Sticking to his Noonday Gun

PUBLISHED : Saturday, 12 October, 1996, 12:00am
UPDATED : Saturday, 12 October, 1996, 12:00am

Peter Fook Man-tak, 60, fires the Noonday Gun every day and spends the rest of the day as head watchman at the Quarry Bay offices of Jardine Pacific.

The story goes that Jardines fired the gun in the early days whenever the taipan came to or left port, but after a new naval commander objected the company had to fire it every day at noon as a 'punishment'. He has worked for Jardines for 15 years and also supervises firings by anyone who pays $33,000 to the Community Chest to fire the gun.

What's on your mind? The main thing as I go to the Causeway Bay site every day at 10 am is to ensure the firing is smooth. Safety is always on my mind. I need to check the gun and ensure the parts are in good order. The most important part is the firing pin.

Second, I clean the gun, polish the brass, clean the barrel and make sure there's nothing stuck inside, because although the site is locked, people can shove things in it.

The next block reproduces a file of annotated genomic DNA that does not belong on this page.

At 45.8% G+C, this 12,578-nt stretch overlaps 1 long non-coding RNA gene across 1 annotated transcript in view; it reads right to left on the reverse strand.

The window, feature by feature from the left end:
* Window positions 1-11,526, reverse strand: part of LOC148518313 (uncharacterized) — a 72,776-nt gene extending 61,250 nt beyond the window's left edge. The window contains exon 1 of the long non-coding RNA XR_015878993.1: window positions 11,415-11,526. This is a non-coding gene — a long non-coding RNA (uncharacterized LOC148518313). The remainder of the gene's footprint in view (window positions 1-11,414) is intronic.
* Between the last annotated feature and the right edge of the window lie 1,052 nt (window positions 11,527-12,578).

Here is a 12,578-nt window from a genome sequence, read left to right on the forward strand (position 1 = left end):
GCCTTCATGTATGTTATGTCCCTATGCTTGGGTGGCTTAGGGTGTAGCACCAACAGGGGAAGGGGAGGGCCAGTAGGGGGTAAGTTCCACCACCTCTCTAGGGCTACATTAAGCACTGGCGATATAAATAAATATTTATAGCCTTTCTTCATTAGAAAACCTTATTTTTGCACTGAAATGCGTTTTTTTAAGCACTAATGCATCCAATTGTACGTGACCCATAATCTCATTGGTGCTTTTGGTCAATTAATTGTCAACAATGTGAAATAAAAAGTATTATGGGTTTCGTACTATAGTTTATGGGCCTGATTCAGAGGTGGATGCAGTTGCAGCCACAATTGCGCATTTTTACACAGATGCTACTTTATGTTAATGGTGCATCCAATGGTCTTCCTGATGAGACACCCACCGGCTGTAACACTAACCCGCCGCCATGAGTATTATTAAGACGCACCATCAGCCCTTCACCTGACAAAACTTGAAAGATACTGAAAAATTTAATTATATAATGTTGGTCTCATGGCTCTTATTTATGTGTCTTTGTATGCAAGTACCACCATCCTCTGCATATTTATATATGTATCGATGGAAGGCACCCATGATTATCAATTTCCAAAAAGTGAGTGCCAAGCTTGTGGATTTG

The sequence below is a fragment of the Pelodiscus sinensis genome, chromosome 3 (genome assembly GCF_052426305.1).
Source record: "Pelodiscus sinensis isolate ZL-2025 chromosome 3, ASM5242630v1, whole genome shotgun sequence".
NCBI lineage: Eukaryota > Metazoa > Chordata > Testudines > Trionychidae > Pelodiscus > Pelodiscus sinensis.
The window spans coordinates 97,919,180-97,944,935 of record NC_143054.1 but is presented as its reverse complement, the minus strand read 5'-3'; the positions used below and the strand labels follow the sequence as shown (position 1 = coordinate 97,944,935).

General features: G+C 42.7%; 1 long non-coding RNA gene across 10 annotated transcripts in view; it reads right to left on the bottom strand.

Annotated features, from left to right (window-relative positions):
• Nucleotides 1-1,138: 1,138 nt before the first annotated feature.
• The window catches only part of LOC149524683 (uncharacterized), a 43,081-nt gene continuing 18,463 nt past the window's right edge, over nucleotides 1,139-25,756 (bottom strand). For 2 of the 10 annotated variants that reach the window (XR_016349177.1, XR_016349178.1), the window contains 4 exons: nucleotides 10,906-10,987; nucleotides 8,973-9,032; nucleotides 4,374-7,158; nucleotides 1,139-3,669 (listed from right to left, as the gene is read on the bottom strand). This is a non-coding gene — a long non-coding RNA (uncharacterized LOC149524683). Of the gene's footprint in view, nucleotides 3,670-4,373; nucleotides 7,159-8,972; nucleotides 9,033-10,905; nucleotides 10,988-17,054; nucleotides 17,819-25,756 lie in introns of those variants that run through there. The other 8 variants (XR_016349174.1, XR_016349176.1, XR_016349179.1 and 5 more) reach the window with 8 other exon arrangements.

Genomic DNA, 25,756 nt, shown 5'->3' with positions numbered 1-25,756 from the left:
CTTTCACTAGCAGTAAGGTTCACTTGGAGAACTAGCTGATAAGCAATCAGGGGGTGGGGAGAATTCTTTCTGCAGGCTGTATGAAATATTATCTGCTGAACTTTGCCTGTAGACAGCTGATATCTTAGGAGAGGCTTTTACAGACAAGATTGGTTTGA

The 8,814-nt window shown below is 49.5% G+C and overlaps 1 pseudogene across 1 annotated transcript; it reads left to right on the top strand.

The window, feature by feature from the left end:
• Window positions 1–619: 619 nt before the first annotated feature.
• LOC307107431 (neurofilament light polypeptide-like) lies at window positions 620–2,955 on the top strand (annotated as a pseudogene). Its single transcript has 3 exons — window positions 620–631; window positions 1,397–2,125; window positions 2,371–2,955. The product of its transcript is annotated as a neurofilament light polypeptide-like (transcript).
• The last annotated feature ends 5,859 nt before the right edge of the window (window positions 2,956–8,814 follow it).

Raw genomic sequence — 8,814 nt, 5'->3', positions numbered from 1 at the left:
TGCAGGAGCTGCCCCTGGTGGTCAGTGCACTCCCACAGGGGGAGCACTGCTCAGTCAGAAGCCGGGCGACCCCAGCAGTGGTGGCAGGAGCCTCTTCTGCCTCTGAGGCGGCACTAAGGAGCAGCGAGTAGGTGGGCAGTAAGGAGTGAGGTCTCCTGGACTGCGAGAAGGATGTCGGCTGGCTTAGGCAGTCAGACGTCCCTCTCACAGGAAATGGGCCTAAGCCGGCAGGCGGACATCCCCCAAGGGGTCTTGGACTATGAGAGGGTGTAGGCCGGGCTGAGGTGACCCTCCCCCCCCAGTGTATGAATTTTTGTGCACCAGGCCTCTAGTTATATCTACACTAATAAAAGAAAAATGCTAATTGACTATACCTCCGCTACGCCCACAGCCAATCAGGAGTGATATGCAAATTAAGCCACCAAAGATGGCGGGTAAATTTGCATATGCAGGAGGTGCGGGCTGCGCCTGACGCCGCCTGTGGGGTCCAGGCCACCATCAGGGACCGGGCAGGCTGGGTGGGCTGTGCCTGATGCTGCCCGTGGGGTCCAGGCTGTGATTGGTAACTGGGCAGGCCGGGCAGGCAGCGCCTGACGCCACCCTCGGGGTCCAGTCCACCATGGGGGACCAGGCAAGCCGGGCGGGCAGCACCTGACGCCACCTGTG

Then I have to apply a lubricating oil inside, ready for the firing, though, of course, we don't fire a ball from the gun.

What problems have you had? There was one horrible experience when I was cleaning the barrel and the rod broke in two and half stuck inside. It took a long time to get the rod out and I only just made the firing. I was sweating all morning, wondering if I could get it out.

Another morning, I lost the key chain for the site gate, so I had to climb down on to a boat and jump from boat to boat (in the typhoon shelter near the gun) and climb up into the site.

Have there been any accidents? Nothing major. Once I hit my head on the brass bell and suffered some cuts and bruises. I still fire in a Typhoon 10, but the worst weather is heavy rain. You get drenched, but the gunpowder is protected so it stays dry.

What do passers-by do? A lot of people gather to watch. The number has increased in the past six months. On average, I guess there are about 80, many of them tourists. Immediately after firing they clap. I have three ways to check the time: my watch, a paging company, and listening to RTHK to hear the pips at 12 o'clock.

What is your most memorable firing? When I came across some primary school classmates who had come to see the firing as tourists. They recognised me.

Do you think the gun will still be fired after the handover? I think it will because it's a tourist spot, a tradition and it's linked to charity. I hope it will keep firing.